Labor and Technology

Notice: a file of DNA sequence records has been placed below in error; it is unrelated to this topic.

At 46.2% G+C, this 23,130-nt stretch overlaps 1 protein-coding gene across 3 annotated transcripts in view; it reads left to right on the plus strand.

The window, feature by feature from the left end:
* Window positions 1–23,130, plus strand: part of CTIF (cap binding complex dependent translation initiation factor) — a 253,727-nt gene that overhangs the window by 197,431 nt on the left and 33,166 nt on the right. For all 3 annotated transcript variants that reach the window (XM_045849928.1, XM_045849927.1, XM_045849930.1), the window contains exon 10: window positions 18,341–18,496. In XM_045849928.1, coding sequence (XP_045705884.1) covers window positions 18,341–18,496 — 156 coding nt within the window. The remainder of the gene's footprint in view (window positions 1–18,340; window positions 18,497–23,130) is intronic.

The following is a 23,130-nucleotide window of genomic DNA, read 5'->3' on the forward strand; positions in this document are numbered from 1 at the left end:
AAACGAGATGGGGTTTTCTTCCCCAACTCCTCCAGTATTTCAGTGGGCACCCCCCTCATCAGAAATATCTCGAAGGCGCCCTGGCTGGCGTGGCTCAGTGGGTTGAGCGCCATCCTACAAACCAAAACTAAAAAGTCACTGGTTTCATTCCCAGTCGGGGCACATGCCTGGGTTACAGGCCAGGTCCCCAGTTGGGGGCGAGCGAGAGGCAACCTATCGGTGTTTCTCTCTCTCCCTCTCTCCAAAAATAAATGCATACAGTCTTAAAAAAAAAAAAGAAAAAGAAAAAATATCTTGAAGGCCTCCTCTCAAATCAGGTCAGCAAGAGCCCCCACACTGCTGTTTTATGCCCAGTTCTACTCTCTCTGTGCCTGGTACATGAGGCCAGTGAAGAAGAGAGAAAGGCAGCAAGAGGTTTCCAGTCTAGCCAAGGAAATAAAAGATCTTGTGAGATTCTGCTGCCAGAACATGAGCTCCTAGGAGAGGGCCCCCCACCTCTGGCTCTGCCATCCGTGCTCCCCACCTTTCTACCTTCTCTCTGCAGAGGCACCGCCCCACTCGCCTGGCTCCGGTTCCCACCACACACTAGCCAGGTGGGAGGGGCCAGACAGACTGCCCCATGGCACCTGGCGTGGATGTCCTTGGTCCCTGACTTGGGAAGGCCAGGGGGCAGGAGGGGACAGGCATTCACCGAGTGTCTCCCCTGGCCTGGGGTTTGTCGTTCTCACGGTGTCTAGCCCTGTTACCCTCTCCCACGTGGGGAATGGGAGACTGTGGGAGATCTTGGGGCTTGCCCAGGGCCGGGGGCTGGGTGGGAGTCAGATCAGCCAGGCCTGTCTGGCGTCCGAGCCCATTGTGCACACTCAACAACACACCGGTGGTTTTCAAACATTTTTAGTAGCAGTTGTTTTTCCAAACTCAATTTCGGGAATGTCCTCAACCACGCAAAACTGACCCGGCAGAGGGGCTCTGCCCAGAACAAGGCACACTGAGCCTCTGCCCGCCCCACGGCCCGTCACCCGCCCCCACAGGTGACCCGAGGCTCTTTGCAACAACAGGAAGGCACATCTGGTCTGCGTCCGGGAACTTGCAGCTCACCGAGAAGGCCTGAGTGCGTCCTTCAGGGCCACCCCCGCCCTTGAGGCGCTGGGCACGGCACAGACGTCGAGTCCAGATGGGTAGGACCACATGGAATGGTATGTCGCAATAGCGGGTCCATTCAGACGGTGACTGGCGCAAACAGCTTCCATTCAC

The Labor and Technology series aims to fill a gap in scholarly and public discussions about the digital capacities and infrastructures that are affecting how we work. The series promotes critical analysis of dynamics such as digitization, automation, mobile computing, surveillance, the gig economy, precarity, care work, crowdsourcing, outsourcing, and more. It brings a deep and contextual analysis to accounts of new and unrecognized forms of labor by asking: Who are the workers being left out of the story? How is labor fundamentally connected to systems of inequality based on, for example, race, class, gender, and sexuality? How are technologies of labor rooted in political economies, legal systems, state regulations, and social ideologies—especially beyond the US and Europe, and particularly in the Global South? How are different groups shaping technology from the ground up, with grassroots initiatives? The goal of the series is to provide a space for a nuanced, multidimensional, and research-informed conversation. In doing so, the series attempts to tie together discussions that have been sprinkled across myriad disciplines, creating a cohesive site for analyses of the digitization of work and an anchor for future debates.